Myths About Virginia Wrongful Death Cases
I have studied with a great teacher about grief and wrongful death. Mila Tecala together with a friend of mine who is an experienced northern Virginia trial attorney wrote a great book helping lawyers understand more about important aspects of wrongful death. I have not only read and re‑read the book numerous times, but also had the pleasure of spending hours thinking about it and seeing how these issues play out with different families in wrongful death cases in Hampton Rhodes, Virginia and beyond.
I learned some of the myths about grief in the context of wrongful death include the following;
1. Grief is a lifelong process that does not have an end point. Typically the insurance defense attorney will want to try to confuse the jury with a misconception about how grief works. If your loved one, especially your mother or father or husband or wife is killed suddenly and unexpectedly in a preventable tragic death, you don’t just get over it. The grieving process is far more complicated and long-lasting than the mourning process which may involve the funeral and some of the immediate aftermath of the death. Even if the jury trial is a year or two years after the loved one has been taken, the pain is often not any less at that time than it was the day that it happened. In fact, sometimes it takes a really long time to work through all the stages of grief. The process also often involves flare-ups of pain for the survivors at key moments in their lives like on major occasions like their own birthday or the birthday of the decedent or a particular holiday that they loved and shared together like Christmas or Thanksgiving. Likewise, any major trauma that happens in the future to the surviving widow, for example, will bring up lots of difficult feelings like would it have been different if my husband were still here to help me deal with this and lots of other emotional and psychological challenges. Unless these issues in the continuing nature of the grieving process are brought to the attention of the jury or insurance company decision-maker they may not have really thought it through and may have just believed the myth that after a certain period of time grief ends.
2. Children don’t really grieve as much as adults and are more likely to just bounce back over time. In fact, the grief of a child is often even worse than an adult, whether they’re an infant that’s so young that they don’t fully understand death yet and may think that their parent is going to be coming back from a long trip or a deep sleep, or if they are an adolescent who can comprehend what happened. As the child grows up through each phase of their lives they are going to have to face the rest of their childhood and the rest of their life as a person who lost their parent or brother and sister at an early age. Lots of the challenges, particularly those of being a teenage or young adult, are made much more difficult without having the love, support and comfort of a parent. It could be argued that children’s grief is more typically worse, longer and more complicated or certainly as bad as an adult who suffers a loss of life of a loved one. Often it requires a different kind of investigation to figure out all of the affects of a child when their parent has been killed in a wrongful death situation. Teachers and others from school and clergy at a church may have special insights into how the child is coping or not coping so well with their new life after their mom or dad was taken.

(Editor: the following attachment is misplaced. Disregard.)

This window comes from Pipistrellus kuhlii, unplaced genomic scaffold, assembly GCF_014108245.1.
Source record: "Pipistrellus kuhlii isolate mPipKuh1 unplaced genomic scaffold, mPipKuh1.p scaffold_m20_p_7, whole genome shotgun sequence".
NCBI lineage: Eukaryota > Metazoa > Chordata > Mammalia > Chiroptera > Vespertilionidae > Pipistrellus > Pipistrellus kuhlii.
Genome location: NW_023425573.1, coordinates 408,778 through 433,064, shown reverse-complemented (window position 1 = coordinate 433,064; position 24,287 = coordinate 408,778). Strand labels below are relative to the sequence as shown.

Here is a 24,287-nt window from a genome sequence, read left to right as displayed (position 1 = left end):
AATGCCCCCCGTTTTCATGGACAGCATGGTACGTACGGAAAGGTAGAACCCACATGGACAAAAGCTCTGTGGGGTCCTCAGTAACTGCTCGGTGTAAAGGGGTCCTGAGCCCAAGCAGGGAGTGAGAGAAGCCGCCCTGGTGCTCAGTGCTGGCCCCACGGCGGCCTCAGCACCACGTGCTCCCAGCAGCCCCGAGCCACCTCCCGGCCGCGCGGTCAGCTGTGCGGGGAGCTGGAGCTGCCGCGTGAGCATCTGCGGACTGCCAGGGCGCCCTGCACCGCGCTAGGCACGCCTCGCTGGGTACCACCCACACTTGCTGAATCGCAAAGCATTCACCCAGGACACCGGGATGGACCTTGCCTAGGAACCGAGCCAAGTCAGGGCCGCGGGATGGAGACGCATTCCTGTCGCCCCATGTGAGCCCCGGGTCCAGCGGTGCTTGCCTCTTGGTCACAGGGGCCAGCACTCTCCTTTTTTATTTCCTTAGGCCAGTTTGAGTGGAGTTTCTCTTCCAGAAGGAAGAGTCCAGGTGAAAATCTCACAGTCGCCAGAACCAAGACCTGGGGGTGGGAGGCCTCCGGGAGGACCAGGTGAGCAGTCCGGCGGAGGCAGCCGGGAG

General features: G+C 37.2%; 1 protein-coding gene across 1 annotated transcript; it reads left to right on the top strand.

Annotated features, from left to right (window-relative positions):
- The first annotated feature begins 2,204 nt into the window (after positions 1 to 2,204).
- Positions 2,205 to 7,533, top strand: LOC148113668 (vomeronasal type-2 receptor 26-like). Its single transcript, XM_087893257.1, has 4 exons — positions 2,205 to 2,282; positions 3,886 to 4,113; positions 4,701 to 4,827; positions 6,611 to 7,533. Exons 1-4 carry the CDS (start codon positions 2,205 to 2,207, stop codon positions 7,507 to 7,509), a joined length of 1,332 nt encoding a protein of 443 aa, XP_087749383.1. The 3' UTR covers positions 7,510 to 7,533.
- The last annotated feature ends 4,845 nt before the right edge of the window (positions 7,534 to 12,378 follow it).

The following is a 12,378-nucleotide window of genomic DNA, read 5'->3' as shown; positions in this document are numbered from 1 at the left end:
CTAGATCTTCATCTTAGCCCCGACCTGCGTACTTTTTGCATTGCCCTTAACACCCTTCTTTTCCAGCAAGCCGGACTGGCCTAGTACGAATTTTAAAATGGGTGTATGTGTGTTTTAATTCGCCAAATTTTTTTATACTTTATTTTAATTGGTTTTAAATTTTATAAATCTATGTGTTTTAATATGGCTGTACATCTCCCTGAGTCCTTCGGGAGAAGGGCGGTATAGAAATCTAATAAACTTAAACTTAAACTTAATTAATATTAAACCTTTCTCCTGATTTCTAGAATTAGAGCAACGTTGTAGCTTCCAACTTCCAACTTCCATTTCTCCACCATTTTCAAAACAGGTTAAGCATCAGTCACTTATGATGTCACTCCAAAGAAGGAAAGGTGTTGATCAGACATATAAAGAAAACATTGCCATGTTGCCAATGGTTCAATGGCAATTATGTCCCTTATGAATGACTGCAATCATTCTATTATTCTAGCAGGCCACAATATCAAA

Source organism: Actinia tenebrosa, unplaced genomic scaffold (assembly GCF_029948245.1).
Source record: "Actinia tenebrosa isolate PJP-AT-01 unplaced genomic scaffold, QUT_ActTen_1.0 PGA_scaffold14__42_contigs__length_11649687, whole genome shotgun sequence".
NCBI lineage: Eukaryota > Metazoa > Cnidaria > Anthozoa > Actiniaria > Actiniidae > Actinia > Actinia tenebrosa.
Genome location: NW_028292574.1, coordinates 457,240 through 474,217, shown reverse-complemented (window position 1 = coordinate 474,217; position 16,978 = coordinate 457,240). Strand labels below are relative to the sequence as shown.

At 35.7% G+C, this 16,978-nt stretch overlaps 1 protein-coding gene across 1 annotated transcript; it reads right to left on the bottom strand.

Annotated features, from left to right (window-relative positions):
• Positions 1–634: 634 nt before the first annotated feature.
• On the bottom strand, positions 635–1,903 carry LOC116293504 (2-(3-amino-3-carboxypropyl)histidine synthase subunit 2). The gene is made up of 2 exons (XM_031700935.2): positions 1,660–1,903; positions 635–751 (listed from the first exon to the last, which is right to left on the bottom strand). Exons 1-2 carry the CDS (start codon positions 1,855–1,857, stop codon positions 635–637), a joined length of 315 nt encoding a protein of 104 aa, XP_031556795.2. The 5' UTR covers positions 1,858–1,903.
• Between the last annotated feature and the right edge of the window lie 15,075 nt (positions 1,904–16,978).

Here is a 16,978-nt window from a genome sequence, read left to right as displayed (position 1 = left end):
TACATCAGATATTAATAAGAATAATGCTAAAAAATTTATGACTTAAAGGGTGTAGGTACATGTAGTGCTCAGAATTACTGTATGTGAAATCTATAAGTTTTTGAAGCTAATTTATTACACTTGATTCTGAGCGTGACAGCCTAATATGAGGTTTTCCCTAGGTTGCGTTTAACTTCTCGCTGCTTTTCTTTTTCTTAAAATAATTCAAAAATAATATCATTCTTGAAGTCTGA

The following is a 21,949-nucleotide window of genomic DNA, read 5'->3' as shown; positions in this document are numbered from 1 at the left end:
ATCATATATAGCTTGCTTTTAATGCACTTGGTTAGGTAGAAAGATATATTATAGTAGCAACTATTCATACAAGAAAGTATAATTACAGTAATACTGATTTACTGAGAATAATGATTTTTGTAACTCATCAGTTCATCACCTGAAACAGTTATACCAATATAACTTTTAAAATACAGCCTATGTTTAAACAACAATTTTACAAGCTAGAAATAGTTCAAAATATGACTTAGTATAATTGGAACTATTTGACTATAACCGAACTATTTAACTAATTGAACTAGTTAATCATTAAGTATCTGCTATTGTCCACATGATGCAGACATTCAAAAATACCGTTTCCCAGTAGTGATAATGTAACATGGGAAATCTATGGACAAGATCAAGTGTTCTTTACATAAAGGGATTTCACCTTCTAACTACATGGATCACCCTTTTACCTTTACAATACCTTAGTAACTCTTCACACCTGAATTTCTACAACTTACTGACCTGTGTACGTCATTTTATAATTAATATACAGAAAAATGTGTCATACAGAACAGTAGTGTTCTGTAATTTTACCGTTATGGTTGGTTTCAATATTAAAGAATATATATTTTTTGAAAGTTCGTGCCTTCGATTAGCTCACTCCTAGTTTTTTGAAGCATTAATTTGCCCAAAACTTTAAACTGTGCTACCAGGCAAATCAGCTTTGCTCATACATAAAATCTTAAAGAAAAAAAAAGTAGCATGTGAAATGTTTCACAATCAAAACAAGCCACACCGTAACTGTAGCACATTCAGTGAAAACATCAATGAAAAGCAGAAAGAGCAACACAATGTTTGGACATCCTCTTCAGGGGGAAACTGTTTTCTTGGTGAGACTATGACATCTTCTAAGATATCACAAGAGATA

Another myth is that if a statutory beneficiary was not close with or on good terms with the person who was killed, that their grief is automatically less than that of a different family member who might have been more in touch with or closer with the decedent at the time of the wrongful death event. One common pattern that I’ve seen in wrongful death cases is that if there were two adult children, say a brother and sister, who had a different kind of relationship with their father who was killed, that it isn’t always the child who lived in the same city or area as the person who was killed and was closer to them that suffers the worst.
Sometimes it’s the child or relative who lost the opportunity to reconcile with their parent that is really hit the hardest. If there was a lack of close relationship while the person is still living, that can always be repaired if the two people want to be closer as father and son. That hope is always that there that there will be a reconciliation and an improved relationship. If someone, in this case, the father, is suddenly and unpredictably taken from the world as a result of the fault of another, that opportunity for reconciliation and improved relationship is gone. That can be a terrible tragedy in and of itself and can create lots of feelings of remorse and guilt for the child who perhaps didn’t get a chance to spend as much time with their parent in their last years.
Lots of these kinds of family dynamics and grief and psychology are the stock and trade of an experienced wrongful death attorney in Virginia. As somebody who has thought about these issues a lot and helped families through them, I am, I believe, especially sensitive to what happens in families in the new world after the loss of a loved one and also am particularly capable of bringing this to the attention of the decision-maker whether some insurance claims adjuster, manager or seven members of a civil jury in a circuit court.
If you have lost a loved one due to the fault of another person, call Cooper Hurley Injury Lawyers at 757.455.0077 for a free consultation.